Ray Kelly's concerns were two-fold last night: not just putting away bad guys but keeping a neighborhood calm.
It was a critical hour. And it shows how, in this case, the police commissioner saw his job as to calm a neighborhood as much as to lock up terrorists.
At 9:20 p.m., the four people accused of plotting to bomb two synagogues in the Bronx were arrested outside the Riverdale Temple and the nearby Riverdale Jewish Center. By 10 o'clock, a group of about 40 rabbis and other community leaders assembled at the center to meet with Police Commissioner Ray Kelly and Assistant FBI Director Joseph Demarest. They had been summoned to hear an urgent message. Kelly read the criminal complaint that detailed the charges against the four accused in the bomb conspiracy.
At times, the NYPD has been accused of insensitive behavior, notably in a recent report on stop-and-frisk actions. But the emergency meeting he called in Riverdale underlines how sensitive Kelly can be to neighborhood feelings. He decided the news that an effort had been made to bomb two places of worship would be most disturbing. And, thus, just minutes after the accused men had been arrested, the community leaders were meeting in the very synagogue that was one of the targets of the would-be bombers. He wanted the leaders to pass on to their parishioners and constituents that there was no need to worry now.
When the community people arrived, the street outside was teeming with police activity. Officers with assault weapons patrolled the vicinity of the synagogues.
The men charged with plotting the attack had been handcuffed and taken away. But activity by police and FBI officers was still going on. The neighborhood bristled with law enforcement officers. The windows of the suspects' vehicle had been smashed in. Debris remained. And a huge NYPD truck used to block the car carrying the attackers was still in place.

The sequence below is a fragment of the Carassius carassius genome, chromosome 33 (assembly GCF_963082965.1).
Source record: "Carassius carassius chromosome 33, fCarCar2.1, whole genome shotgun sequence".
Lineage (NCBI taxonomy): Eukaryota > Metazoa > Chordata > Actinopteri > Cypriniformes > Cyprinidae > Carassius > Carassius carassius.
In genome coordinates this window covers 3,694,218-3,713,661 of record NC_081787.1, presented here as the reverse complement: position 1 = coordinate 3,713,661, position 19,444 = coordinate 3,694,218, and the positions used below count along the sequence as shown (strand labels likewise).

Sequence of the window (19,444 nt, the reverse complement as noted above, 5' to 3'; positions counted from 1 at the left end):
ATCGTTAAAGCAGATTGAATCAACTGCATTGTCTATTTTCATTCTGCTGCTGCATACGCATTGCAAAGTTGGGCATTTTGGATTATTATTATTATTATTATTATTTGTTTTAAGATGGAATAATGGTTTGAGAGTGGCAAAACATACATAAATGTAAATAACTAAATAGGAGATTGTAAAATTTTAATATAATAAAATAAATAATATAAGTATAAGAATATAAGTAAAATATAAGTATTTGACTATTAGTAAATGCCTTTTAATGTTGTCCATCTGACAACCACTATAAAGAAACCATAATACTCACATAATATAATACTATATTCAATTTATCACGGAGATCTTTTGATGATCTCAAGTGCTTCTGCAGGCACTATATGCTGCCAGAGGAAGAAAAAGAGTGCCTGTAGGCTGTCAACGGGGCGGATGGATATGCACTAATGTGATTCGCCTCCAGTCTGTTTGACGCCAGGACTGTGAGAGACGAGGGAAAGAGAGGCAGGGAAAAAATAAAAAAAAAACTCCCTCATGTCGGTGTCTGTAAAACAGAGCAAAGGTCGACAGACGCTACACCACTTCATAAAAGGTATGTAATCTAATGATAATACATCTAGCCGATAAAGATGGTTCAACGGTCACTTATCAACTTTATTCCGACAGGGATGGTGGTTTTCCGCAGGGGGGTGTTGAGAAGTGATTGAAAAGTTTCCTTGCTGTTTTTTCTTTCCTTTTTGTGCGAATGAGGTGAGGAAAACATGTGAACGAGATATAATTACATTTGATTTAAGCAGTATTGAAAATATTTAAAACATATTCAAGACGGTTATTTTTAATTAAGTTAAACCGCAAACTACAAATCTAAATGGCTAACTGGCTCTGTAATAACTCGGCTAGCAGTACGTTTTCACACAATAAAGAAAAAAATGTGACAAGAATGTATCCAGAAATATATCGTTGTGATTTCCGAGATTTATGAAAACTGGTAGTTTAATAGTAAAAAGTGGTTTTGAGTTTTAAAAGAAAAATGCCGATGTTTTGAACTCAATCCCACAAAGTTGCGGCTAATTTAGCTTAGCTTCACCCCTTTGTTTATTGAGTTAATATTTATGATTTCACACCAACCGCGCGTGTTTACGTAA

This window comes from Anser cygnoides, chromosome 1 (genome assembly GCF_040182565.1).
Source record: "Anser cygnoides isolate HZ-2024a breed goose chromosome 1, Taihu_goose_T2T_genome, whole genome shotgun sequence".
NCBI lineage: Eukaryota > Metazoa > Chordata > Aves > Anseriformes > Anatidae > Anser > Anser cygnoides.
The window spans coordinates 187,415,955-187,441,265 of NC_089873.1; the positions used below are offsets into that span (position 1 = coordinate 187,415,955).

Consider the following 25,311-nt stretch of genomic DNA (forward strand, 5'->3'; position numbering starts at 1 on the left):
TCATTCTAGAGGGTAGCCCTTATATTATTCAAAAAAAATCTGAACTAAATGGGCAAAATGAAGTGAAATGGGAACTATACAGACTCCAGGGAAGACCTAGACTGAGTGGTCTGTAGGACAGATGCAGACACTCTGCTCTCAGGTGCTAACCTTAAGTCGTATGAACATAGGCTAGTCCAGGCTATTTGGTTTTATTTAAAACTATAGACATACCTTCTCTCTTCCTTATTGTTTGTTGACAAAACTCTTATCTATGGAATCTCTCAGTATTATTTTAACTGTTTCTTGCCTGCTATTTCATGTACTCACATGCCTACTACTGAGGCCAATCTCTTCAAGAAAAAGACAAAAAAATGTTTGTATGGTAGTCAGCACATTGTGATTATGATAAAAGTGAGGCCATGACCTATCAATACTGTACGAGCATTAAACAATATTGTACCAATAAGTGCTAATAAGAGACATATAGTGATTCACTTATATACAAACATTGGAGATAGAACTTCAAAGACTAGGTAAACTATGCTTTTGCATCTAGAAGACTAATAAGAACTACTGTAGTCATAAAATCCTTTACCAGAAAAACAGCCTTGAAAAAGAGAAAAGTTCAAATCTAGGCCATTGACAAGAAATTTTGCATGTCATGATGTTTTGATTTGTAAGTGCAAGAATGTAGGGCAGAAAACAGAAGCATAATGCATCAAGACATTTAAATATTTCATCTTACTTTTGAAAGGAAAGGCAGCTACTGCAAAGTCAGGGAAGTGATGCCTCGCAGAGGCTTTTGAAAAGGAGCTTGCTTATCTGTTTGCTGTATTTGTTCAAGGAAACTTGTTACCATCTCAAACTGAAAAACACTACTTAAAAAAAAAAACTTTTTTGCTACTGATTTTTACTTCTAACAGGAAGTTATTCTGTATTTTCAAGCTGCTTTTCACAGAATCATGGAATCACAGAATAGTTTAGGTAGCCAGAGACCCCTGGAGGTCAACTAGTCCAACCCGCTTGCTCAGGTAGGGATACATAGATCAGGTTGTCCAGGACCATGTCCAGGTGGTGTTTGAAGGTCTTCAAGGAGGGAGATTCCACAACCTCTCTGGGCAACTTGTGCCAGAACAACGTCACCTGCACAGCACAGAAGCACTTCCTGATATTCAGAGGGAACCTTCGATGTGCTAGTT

Even as his people joined FBI agents in tracking down the plotters and arresting them, Kelly had another deep concern -- that the very news of the thwarted plot would cause great anxiety in the neighborhood.
Kelly spoke calmly, and matter of factly, Rabbi Jonathan Rosenblatt told me that "He didn't use the device some police officers use of saying sir a lot. That can be very phony. The commissioner was respectful, almost reverential. He read the criminal complaint, then took questions. One person (asked),'If the explosives had been real, how much damage could they have done?' Kelly replied: 'It would have been very serious.'"
"He had already saved our skins. He didn't have to meet with us. He didn't owe us anything. It was a great act of kindness." Immediately after the briefing, Rabbi Rosenblatt sent a phone message to the 725 families in his congregation, passing on what Kelly told the meeting.
It was a special, a unique moment in the history of Ray Kelly and the anti-terrorist battle in this city.
Rabbi Rosenblatt bestowed on the commissioner the highest Jewish accolade when he said "Commissioner Kelly is a mensch."